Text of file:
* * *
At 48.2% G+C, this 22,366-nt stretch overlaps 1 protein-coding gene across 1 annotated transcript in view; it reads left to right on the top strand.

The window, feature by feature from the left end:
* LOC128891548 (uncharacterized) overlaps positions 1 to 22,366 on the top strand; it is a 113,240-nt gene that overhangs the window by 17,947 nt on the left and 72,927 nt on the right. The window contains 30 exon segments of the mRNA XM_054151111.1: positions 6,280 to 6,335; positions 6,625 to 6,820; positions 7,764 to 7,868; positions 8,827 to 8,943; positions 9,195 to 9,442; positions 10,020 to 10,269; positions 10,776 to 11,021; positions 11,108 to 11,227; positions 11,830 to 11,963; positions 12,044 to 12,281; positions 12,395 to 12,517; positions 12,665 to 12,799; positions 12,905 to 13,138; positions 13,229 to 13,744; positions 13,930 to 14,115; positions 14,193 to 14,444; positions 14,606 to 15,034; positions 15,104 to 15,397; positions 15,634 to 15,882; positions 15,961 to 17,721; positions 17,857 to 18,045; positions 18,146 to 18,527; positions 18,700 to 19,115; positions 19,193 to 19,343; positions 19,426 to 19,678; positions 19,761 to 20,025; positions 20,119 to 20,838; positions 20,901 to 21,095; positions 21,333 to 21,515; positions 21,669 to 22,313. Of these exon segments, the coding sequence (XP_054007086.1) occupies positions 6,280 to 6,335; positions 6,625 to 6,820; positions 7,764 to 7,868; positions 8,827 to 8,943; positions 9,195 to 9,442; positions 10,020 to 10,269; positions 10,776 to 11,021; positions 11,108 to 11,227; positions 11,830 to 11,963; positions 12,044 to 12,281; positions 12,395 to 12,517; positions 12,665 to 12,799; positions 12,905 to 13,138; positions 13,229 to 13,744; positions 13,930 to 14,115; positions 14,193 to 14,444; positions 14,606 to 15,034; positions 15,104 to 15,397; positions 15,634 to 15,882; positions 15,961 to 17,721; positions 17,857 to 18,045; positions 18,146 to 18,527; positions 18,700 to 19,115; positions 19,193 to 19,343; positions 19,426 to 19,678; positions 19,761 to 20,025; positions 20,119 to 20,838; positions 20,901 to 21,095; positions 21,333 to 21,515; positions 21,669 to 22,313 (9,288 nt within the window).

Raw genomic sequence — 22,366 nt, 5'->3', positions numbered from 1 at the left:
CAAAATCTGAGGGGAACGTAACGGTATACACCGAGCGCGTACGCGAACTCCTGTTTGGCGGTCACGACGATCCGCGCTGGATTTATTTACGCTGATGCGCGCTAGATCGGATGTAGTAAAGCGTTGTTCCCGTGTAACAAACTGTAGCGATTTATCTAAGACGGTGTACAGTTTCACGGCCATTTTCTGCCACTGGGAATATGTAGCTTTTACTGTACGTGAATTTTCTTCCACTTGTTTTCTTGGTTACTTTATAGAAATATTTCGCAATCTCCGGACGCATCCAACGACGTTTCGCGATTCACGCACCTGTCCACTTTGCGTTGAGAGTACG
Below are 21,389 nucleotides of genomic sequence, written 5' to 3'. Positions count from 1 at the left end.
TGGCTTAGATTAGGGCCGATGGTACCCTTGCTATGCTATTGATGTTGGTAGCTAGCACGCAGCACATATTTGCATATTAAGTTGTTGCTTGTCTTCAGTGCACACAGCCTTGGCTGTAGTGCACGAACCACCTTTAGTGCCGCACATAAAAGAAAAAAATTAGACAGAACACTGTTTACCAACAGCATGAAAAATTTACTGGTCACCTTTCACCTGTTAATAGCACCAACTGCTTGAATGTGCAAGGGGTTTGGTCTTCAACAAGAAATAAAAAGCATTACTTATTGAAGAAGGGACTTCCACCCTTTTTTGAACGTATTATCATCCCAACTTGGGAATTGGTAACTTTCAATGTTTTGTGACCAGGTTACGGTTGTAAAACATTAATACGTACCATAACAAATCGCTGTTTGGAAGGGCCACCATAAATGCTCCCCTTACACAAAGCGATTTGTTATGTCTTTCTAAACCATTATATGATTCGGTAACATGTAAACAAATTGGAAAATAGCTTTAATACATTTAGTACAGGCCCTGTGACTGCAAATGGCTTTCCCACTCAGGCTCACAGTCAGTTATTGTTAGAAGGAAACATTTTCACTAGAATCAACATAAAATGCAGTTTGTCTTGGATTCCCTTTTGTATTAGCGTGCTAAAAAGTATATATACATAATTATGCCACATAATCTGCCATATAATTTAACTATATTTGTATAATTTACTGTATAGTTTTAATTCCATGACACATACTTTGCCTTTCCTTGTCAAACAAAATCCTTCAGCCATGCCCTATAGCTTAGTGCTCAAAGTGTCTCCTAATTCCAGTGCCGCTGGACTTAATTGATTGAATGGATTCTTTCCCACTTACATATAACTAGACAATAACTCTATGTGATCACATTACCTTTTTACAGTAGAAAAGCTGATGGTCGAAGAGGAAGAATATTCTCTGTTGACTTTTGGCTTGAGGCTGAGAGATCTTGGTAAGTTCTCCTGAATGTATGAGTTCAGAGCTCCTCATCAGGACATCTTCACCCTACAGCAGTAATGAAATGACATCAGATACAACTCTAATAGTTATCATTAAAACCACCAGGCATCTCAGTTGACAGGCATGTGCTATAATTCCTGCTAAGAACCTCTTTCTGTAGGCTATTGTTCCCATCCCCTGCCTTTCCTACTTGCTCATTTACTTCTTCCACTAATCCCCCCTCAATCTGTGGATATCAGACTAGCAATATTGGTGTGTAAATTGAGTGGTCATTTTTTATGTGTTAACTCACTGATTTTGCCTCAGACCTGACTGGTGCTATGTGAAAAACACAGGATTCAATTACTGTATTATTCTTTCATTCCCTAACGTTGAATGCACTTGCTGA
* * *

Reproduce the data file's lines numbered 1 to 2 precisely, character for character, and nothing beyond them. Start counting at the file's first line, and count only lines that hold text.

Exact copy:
At 48.2% G+C, this 22,366-nt stretch overlaps 1 protein-coding gene across 1 annotated transcript in view; it reads left to right on the top strand.

The window, feature by feature from the left end: